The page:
Northrop Grumman Corporation (NYSE:NOC) has exceeded $1 billion subcontracted to small businesses under the U.S. Missile Defense Agency's Joint National Integration Center Research and Development Contract (JRDC).
The company celebrated the milestone with two events last month – in Huntsville, Alabama and Colorado Springs, Colorado – as small businesses in those two areas were the most significant contributors to the JRDC.
"This extraordinary achievement demonstrates the strong commitment of the Missile Defense Agency and Northrop Grumman to small business partnerships and supplier diversity," said Dan Verwiel, vice president and general manager, missile defense and protective systems division, Northrop Grumman Mission Systems. "$1 billion to small businesses is a tremendous number under a single contract. What I consider equally impressive is consistently meeting and exceeding the tough JRDC small business goals for more than a decade.
"Together with the Missile Defense Agency, we made a long-term pledge to bring together multitalented and diverse portfolios offered by small businesses to support our nation's ballistic missile defense capabilities," said Verwiel.
Northrop Grumman awarded 49 percent of its JRDC subcontracting effort to small businesses. The small business teammates and suppliers are in various classes of small business concerns including small disadvantaged business, woman-owned small business, HUBZone small business, veteran-owned small business and service-disabled veteran-owned small business.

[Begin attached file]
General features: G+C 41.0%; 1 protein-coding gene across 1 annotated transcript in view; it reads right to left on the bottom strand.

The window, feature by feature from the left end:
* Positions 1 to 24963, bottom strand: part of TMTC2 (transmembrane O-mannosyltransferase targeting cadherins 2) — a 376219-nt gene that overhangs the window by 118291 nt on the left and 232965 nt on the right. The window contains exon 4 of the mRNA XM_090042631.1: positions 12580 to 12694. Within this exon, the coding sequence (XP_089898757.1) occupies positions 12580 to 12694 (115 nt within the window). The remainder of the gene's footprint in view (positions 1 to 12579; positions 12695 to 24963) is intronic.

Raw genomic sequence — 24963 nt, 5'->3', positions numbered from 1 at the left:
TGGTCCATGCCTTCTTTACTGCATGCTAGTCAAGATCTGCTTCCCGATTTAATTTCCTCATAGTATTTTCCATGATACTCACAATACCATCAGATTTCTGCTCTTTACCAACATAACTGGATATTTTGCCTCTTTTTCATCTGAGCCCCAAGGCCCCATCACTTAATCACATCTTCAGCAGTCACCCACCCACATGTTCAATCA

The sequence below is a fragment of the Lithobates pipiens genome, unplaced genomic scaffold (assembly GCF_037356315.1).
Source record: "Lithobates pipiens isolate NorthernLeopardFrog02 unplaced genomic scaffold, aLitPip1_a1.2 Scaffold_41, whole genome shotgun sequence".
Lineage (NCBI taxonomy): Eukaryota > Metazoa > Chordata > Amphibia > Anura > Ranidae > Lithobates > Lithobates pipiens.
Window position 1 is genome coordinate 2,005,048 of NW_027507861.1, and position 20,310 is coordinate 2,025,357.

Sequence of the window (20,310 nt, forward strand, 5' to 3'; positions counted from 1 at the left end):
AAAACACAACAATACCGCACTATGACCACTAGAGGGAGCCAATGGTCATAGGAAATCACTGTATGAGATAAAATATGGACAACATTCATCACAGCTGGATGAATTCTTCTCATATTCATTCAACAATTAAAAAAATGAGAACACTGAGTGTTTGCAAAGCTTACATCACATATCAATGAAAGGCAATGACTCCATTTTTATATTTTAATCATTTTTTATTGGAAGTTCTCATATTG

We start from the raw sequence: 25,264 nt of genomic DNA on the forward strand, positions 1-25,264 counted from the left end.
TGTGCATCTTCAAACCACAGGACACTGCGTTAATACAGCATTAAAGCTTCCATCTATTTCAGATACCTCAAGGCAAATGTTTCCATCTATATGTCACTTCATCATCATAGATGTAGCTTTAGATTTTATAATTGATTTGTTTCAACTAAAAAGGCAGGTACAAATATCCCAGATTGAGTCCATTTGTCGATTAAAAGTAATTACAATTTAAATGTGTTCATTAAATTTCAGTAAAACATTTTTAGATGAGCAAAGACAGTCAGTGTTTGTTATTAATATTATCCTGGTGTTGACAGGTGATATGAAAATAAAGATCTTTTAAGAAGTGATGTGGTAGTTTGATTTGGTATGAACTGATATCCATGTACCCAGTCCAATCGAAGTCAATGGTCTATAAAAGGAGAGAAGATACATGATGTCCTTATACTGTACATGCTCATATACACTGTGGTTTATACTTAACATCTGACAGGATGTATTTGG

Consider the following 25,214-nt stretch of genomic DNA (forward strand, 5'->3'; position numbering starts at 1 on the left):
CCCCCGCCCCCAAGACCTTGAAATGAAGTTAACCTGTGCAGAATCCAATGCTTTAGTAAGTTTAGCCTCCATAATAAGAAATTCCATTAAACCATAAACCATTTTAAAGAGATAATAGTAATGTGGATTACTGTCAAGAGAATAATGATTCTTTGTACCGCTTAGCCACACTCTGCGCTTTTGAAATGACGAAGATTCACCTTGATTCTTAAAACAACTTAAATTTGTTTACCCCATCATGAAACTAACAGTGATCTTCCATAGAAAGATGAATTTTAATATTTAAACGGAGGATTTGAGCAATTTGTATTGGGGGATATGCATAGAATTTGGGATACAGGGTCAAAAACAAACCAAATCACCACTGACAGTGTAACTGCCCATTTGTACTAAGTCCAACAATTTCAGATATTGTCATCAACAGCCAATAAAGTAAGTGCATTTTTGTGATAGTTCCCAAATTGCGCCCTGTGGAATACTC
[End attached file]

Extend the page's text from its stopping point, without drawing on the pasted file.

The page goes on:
During government fiscal year 2015, Northrop Grumman subcontracted more than $7 billion to approximately 9,500 suppliers. Some 37 percent, or $2.68 billion of those subcontracted dollars went to small business suppliers. Northrop Grumman has met and exceeded the 23 percent small business statutory goals for more than 10 consecutive years and has received numerous awards for its global supplier diversity programs.
As the Missile Defense Agency's prime contractor of the JRDC since late 2005, Northrop Grumman leads the highly interdependent activities necessary to enhance the Ballistic Missile Defense System (BMDS) and bring capability improvements to warfighter operations, including: BMDS-level modeling and simulation, ground and flight tests, war games, military exercises, mission-critical operations and enterprise networks. Those efforts involve operations at Schriever Air Force Base, Colorado; Huntsville, Alabama; Fort Belvoir, and many other global locations.
Source: Northrop Grumman Corporation (NYSE:NOC)
Date: Jul 12, 2016